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"Principal" Versus "Principle"

There's more to it than “the principal is your pal.”

By
Bonnie Trenga Mills, read by Mignon Fogarty
June 5, 2009
Episode #173

Page 2 of 2

As a noun, the word “principal” has more than ten meanings. As we’ve already seen, it refers to the head of a school. It also refers to the non-interest portion of a loan, as in “The principal is $250,000.” I don’t want to read the dictionary to you, so feel free to look up all the meanings.

We’ll just jump to the meaning that might answer Sarah’s question. One of the meanings of “principal” is a person in a leading or starring role. This could refer to a person acting in a play or movie, as in “Chris Pine and Zachary Quinto are the principals in the movie ‘Star Trek.’” I believe we can make this definition fit the business definition Sarah is looking for.

A dictionary of business terms (3) states that a principal is “a high-level individual (i.e., partner) in a CPA firm having major authority and responsibilities” or “an owner, especially one with executive authority, of a business firm.” Now, Sarah is working for a computer company, not a CPA firm, but no matter. You can indeed refer to someone as a principal of a business. Those who are the heads of large corporations are called CEOs, but if you own a small graphic design firm, for example, or are a bigwig in a computer firm, you can call yourself a principal.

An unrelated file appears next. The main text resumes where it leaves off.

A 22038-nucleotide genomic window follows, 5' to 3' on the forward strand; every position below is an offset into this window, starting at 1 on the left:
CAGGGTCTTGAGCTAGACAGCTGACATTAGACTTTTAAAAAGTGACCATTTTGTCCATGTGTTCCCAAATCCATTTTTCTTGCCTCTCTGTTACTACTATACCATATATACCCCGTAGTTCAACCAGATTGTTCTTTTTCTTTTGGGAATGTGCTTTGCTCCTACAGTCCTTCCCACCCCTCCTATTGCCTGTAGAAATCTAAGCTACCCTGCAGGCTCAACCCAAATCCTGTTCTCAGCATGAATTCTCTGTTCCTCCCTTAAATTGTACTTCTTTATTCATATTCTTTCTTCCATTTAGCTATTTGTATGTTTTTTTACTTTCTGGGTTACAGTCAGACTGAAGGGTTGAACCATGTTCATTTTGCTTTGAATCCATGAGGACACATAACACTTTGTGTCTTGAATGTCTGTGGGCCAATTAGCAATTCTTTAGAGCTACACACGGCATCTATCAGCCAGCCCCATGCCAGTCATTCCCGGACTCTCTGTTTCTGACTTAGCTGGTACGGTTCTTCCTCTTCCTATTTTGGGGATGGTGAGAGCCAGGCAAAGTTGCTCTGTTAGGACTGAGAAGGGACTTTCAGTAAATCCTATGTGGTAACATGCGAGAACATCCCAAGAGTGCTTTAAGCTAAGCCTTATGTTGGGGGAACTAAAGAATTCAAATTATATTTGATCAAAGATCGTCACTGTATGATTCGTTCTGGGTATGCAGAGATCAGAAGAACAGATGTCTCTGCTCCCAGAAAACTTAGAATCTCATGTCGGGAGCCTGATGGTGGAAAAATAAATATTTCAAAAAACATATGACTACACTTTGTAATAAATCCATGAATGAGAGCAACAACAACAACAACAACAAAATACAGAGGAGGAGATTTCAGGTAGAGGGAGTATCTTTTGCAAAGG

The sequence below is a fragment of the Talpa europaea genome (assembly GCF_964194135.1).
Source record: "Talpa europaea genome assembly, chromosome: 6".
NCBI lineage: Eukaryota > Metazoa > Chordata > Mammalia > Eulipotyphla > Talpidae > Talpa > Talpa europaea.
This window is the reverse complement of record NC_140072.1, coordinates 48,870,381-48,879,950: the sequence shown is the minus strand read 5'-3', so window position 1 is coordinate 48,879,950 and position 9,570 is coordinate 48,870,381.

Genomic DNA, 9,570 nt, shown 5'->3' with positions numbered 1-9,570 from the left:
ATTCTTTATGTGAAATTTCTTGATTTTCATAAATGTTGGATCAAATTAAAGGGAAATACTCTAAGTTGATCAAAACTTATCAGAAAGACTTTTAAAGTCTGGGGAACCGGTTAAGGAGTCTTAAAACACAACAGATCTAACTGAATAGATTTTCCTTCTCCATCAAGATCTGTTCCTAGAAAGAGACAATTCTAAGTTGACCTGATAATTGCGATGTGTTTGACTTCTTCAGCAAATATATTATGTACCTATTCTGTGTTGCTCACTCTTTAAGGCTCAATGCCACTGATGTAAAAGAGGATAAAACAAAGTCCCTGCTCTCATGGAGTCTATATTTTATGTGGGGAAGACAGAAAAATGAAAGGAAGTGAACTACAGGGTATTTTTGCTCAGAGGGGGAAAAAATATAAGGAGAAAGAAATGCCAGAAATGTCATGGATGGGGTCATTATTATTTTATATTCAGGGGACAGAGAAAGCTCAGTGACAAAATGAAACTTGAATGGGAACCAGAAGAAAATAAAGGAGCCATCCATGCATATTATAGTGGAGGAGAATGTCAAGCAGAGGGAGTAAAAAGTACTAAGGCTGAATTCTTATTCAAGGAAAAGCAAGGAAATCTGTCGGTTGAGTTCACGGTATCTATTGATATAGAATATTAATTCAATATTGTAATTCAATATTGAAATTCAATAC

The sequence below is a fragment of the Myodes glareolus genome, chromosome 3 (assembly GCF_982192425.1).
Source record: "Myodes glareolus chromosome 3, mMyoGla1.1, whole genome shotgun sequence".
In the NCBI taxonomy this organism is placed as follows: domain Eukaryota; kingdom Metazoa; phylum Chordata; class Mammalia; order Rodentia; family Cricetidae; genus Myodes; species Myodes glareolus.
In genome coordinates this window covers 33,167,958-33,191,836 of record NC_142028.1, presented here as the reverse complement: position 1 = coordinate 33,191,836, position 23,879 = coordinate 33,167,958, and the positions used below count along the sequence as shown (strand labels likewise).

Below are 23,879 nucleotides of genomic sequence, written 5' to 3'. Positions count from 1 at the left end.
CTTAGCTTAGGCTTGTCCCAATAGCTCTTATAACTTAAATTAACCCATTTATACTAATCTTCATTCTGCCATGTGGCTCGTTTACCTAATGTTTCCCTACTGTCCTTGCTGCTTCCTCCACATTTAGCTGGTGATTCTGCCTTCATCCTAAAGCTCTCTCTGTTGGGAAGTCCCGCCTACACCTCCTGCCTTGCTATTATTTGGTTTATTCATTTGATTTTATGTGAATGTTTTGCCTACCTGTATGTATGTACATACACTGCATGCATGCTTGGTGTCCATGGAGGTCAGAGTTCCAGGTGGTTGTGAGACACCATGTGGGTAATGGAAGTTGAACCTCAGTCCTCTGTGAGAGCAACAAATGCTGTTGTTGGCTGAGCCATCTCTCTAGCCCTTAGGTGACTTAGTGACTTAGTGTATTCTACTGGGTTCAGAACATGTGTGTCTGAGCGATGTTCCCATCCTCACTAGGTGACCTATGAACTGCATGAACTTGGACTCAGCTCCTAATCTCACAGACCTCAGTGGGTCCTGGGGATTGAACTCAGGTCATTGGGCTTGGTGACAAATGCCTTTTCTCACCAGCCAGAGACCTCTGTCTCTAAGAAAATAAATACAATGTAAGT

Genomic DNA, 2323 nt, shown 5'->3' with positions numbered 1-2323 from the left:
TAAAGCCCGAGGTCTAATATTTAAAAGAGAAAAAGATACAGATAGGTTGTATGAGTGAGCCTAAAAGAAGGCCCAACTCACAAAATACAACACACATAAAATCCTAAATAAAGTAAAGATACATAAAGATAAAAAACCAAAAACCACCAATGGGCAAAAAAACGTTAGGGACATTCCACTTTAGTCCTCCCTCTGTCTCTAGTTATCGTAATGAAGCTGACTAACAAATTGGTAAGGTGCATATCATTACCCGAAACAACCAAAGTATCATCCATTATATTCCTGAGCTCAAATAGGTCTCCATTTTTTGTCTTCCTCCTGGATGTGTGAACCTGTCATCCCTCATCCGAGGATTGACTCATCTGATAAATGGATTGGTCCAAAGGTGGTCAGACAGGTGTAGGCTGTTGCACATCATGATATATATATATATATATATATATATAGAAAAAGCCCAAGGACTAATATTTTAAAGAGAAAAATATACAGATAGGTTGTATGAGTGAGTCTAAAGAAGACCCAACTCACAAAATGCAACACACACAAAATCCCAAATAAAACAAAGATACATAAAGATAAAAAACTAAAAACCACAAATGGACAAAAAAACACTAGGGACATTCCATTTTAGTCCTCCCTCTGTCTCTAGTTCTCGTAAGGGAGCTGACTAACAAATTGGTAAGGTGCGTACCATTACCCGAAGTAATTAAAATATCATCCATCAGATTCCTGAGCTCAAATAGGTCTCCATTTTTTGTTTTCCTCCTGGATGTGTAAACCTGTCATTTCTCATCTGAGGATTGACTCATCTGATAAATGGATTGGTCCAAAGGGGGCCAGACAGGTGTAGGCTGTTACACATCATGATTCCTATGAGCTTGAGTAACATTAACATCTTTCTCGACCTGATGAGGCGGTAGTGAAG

Summary

In summary, please remember that “principle” and “principal” are both pronounced “principle.” I've just said them differently here to make it easier to follow along. Although they sound alike they're spelled differently and have different meanings.

“Principle” with a “p-l-e” has one main meaning: a rule or doctrine. “Principal” with a “p-a-l,” on the other hand, has many meanings, including the leader of a school, the non-interest part of a loan, and an important person in a business. Your principal is indeed your pal, but an important person in a business can be your pal, too.

The Curious Case of the Misplaced Modifier

This podcast was written by Bonnie Trenga, author of The Curious Case of the Misplaced Modifier, who blogs at sentencesleuth.blogspot.com, and Mignon Fogarty, Grammar Girl, is the author of the paperback book Grammar Girl's Quick and Dirty Tips for Better Writing.

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